Open Science for Synthesis: Gulf Research Program

July 10 - July 28, 2017
NCEAS, Santa Barbara, CA

Applications are now CLOSED. We will make announcements in March.
 

NCEAS Logo               Training in Open Science Enables Synthetic Science within the Gulf Research Program

Open Science for Synthesis: Gulf Research Program is a hands-on data science course for both early career and established researchers to gain skills in data science, including scientific synthesis, reproducible science, and data management. These skills are critical for understanding the complex environmental, human, and energy systems in the Gulf of Mexico, especially following large disturbance events like the Deepwater Horizon oil spill in 2010. This 3-week intensive training, convening in July 2017 at the National Center for Ecological Analysis and Synthesis (NCEAS) in Santa Barbara, CA, will revolve around scientific computing and scientific software for reproducible science.
 
The course will focus on techniques for data management, scientific programming, synthetic analysis, and collaboration techniques through the use of open-source, community-supported tools. Participants will learn skills for rapid and robust use of open source scientific software. These approaches will be explored and applied to scientific synthesis projects related to the Gulf of Mexico’s human, environmental, and energy systems, and will increase community capability and efficiency in synthesis research. The funding for this project is provided by a grant from the Gulf Research Program, dedicated to improving understanding of the Gulf of Mexico’s human, environmental, and energy systems in response to the Deepwater Horizon oil spill.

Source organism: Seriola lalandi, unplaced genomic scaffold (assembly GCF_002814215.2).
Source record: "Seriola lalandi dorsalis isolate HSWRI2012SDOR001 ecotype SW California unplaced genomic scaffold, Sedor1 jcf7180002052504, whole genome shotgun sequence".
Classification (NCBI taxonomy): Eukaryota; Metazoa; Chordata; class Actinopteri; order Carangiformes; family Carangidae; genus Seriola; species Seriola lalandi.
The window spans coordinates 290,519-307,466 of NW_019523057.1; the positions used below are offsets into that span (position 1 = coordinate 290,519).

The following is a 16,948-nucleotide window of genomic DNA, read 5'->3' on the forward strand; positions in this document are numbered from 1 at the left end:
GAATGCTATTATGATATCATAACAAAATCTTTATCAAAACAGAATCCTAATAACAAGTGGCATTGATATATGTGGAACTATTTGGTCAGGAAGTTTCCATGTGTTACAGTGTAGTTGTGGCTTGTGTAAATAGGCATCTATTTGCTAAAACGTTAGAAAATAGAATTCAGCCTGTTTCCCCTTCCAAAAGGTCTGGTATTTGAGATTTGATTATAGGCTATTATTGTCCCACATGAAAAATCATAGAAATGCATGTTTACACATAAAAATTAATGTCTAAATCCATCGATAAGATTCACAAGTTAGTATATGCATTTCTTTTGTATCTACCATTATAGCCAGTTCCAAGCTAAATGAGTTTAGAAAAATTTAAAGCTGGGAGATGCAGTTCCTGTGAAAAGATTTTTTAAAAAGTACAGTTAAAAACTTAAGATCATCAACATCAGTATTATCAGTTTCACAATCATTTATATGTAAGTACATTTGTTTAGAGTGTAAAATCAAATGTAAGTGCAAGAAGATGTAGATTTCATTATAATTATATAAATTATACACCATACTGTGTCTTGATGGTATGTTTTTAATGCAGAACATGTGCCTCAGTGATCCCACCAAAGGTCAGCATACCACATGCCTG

Topics

This is a hands-on course that incorporates skill building with group synthesis projects that cement the skills in real-world practice. The course will weave together several core themes which are reinforced – and injected into synthetic scientific research process – through daily work on group synthesis projects relevant to the Gulf Research Program. Core training themes will address:
  • Collaboration modes and technologies, virtual collaboration
  • Data management, preservation, and sharing
  • Data manipulation, integration, and exploration
  • Scientific workflows and reproducible research
  • Programming using agile and sustainable software practices
  • Data analysis and modeling
  • Communicating results to broad communities